INTRODUCTION AND DEVELOPMENT: Neurodevelopmental disorders and the epilepsies share common etiologies and pathologies. The severity of impairment and the variety of symptoms associated with neurodevelopmental disorders or with particular epilepsy syndromes reflect focal or global, structural or functional dysfunction of neuronal networks. The complex relationship between neurodevelopmental disorders and epilepsy is secondary to common factors that include genetics, cognition, motor and language function. The epileptic encephalopathies are associated with regression or slowing of cognitive, language or behavior and the accepted working hypothesis is that this is a direct consequence of the seizures or of the interictal epileptiform activity, as opposed to the associated medical condition. The evidence that recurrent seizures or abnormal electrical activity can cause specific cognitive, language or behavioral abnormalities even in accepted epileptic encephalopathies is still controversial. Data from animal studies and the clinical experience from epileptic encephalopathies of early life imply that there are developmental time windows crucial to the type of epilepsy syndrome and to cognitive and behavioral outcome. CONCLUSION: The management of children in whom a neurodevelopmental disorder coexists with epilepsy is a difficult problem that requires a multidisciplinary approach that addresses both the epilepsy and the specific cognitive or behavioral problem and is tailored to the needs of the individual child.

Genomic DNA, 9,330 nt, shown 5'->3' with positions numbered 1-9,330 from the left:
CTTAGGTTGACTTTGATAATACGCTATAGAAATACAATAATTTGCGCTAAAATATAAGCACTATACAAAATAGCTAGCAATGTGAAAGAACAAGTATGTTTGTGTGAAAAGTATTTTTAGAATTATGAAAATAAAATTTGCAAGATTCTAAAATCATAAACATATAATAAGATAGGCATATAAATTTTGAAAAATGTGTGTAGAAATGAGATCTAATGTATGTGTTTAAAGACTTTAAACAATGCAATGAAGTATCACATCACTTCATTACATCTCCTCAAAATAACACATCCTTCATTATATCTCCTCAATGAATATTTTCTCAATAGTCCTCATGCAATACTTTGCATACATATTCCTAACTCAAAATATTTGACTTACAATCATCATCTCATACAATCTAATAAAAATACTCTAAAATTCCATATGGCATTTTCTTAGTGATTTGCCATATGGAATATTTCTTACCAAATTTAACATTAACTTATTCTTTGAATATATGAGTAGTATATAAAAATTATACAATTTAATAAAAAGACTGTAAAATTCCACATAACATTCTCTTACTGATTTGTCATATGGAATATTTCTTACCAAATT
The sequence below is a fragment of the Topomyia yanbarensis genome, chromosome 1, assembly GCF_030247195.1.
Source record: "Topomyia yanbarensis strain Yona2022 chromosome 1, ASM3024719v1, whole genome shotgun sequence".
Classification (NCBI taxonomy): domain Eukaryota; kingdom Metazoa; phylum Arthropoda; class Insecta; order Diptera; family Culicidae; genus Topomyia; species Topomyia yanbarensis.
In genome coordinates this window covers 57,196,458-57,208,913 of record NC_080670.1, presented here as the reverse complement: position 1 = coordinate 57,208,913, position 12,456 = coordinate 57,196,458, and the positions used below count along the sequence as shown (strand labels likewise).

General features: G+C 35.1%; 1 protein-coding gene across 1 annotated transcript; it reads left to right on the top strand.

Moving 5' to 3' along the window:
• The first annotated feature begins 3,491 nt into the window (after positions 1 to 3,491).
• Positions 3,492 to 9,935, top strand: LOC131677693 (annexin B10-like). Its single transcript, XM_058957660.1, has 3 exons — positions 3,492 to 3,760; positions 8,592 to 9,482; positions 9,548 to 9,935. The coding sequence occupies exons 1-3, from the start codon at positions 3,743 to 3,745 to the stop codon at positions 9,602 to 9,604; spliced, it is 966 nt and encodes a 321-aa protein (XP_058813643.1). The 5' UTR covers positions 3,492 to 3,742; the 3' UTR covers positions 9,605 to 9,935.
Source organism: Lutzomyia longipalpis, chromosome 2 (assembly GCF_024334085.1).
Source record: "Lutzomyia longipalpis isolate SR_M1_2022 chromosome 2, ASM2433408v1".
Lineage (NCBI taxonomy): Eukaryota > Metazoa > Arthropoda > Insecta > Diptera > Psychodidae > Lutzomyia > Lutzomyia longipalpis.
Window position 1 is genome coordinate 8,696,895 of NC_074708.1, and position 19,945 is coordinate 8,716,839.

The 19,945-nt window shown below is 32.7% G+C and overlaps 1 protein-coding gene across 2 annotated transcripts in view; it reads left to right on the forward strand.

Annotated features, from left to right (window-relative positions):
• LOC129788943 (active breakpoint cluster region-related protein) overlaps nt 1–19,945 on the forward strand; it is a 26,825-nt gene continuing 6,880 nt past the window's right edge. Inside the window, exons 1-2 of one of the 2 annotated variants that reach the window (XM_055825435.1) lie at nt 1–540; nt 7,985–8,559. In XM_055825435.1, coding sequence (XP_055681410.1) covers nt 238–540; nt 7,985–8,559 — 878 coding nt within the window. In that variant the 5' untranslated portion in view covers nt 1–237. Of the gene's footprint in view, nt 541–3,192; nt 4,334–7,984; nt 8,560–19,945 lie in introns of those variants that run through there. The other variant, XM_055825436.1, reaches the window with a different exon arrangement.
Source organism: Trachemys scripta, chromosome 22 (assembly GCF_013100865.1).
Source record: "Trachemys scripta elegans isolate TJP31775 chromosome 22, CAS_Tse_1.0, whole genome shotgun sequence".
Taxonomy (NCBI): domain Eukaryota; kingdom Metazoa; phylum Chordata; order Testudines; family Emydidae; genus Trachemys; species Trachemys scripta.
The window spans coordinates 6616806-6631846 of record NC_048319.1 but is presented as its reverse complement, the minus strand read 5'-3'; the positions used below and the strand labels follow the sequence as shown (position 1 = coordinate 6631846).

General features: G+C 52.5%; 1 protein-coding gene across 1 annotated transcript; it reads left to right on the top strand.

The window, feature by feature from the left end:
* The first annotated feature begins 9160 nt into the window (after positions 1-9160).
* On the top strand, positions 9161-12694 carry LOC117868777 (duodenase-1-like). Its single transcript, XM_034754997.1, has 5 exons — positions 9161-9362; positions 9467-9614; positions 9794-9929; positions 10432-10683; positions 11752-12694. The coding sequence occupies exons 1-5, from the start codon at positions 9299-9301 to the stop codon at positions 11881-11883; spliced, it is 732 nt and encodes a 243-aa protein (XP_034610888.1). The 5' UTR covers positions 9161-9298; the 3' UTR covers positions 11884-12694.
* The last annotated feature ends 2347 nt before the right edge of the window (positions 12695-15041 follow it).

|Journal||Revista de neurologia|
|Volume||40 Suppl 1|
|Publication status||Published - Jan 15 2005|
ASJC Scopus subject areas
- Clinical Neurology